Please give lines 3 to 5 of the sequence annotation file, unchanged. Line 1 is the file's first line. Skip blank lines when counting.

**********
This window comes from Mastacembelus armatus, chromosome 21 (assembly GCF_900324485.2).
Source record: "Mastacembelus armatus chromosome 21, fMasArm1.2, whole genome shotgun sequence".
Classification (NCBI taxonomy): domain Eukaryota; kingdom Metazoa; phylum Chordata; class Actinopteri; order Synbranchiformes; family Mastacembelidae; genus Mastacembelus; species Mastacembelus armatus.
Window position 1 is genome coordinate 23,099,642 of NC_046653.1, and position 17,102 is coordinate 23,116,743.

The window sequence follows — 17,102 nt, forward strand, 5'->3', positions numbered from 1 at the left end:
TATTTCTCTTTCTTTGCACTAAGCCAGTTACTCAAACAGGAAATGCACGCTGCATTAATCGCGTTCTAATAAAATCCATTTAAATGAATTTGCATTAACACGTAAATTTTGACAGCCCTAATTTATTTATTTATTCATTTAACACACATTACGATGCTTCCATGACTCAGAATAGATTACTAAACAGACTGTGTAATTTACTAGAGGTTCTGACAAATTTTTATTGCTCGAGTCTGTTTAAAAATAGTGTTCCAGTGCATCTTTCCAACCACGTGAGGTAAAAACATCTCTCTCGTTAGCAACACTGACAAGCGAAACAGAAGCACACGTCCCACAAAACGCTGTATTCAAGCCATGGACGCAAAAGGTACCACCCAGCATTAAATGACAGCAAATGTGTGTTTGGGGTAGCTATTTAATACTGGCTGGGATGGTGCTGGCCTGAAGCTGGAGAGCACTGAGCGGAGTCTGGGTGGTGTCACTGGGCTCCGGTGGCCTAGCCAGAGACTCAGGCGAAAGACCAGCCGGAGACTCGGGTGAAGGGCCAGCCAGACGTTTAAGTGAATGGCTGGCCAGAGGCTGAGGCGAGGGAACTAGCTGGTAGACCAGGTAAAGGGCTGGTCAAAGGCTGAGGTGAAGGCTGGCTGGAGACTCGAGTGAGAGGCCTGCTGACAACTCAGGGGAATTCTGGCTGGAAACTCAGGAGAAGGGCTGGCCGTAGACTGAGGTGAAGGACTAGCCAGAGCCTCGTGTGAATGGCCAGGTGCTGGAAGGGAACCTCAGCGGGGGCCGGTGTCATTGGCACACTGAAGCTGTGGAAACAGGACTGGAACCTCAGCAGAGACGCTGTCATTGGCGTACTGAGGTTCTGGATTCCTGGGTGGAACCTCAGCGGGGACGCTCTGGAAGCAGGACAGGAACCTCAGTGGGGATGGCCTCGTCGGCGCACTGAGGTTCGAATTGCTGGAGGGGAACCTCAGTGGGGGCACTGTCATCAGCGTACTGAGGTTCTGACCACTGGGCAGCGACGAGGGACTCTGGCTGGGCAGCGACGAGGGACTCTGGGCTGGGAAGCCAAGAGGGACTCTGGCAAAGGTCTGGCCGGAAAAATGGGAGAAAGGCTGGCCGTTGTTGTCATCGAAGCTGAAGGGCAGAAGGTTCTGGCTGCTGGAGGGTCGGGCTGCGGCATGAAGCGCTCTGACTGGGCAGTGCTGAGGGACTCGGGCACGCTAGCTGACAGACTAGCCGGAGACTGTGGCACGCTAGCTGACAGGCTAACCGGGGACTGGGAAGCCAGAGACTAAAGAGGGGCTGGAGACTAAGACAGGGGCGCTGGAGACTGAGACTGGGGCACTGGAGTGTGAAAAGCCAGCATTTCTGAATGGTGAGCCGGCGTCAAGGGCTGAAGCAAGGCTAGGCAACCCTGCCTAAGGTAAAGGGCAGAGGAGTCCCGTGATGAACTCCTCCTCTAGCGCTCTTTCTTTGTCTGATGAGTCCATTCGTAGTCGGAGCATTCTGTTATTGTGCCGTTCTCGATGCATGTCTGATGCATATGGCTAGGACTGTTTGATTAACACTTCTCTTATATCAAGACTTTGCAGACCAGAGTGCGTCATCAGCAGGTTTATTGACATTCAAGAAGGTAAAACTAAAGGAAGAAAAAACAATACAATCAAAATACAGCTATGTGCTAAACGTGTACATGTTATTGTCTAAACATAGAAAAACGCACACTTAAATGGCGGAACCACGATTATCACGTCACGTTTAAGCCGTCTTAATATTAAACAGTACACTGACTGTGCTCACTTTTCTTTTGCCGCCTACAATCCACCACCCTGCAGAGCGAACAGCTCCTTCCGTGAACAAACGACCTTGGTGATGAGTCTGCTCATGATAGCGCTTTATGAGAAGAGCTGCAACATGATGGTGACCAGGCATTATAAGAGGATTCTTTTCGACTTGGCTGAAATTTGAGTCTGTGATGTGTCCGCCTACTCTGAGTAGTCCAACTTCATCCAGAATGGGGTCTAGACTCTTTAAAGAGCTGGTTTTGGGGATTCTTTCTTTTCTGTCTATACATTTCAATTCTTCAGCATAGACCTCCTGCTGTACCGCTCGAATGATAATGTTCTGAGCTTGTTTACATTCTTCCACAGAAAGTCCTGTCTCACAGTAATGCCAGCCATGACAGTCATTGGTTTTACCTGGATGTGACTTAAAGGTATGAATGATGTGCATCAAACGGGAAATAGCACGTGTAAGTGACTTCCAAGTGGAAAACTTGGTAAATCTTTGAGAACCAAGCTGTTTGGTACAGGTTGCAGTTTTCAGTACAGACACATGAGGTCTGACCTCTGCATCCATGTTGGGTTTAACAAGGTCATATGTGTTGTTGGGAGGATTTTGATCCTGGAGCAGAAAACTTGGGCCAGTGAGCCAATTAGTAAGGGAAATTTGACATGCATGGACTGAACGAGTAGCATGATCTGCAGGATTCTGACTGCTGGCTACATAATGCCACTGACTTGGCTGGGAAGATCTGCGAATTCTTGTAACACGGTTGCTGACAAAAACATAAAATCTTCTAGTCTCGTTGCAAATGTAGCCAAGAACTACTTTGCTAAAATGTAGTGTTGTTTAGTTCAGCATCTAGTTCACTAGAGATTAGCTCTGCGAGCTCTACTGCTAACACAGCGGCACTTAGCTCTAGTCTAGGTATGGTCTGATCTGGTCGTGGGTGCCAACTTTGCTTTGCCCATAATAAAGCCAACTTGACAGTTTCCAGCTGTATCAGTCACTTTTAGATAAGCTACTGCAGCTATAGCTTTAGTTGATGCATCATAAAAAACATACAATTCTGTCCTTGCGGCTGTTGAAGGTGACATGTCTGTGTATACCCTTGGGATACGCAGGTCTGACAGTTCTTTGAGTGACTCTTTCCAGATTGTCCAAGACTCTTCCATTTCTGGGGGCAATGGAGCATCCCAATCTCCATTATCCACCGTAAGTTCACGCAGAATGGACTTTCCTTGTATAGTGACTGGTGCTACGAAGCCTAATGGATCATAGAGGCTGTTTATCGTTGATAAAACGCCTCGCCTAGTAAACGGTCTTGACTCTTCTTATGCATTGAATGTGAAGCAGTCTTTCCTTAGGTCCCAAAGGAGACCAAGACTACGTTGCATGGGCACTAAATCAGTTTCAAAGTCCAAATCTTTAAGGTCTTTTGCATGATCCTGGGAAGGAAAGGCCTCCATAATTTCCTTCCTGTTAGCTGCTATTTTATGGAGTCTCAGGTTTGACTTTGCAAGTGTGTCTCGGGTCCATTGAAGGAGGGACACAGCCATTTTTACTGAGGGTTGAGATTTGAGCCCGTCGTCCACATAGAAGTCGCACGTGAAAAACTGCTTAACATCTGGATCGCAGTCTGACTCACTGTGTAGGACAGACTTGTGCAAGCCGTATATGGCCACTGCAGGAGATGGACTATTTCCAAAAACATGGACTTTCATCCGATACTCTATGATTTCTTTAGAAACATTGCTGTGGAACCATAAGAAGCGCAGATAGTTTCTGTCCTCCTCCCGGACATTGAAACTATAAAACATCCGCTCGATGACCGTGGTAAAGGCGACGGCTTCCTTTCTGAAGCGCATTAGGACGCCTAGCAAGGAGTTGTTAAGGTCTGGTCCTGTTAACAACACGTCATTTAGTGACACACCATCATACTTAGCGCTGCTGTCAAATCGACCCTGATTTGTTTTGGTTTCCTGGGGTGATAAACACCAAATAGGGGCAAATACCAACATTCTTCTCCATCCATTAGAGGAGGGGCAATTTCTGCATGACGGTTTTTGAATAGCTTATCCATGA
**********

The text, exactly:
Classification (NCBI taxonomy): domain Eukaryota; kingdom Metazoa; phylum Chordata; class Actinopteri; order Synbranchiformes; family Mastacembelidae; genus Mastacembelus; species Mastacembelus armatus.
Window position 1 is genome coordinate 23,099,642 of NC_046653.1, and position 17,102 is coordinate 23,116,743.

The window sequence follows — 17,102 nt, forward strand, 5'->3', positions numbered from 1 at the left end: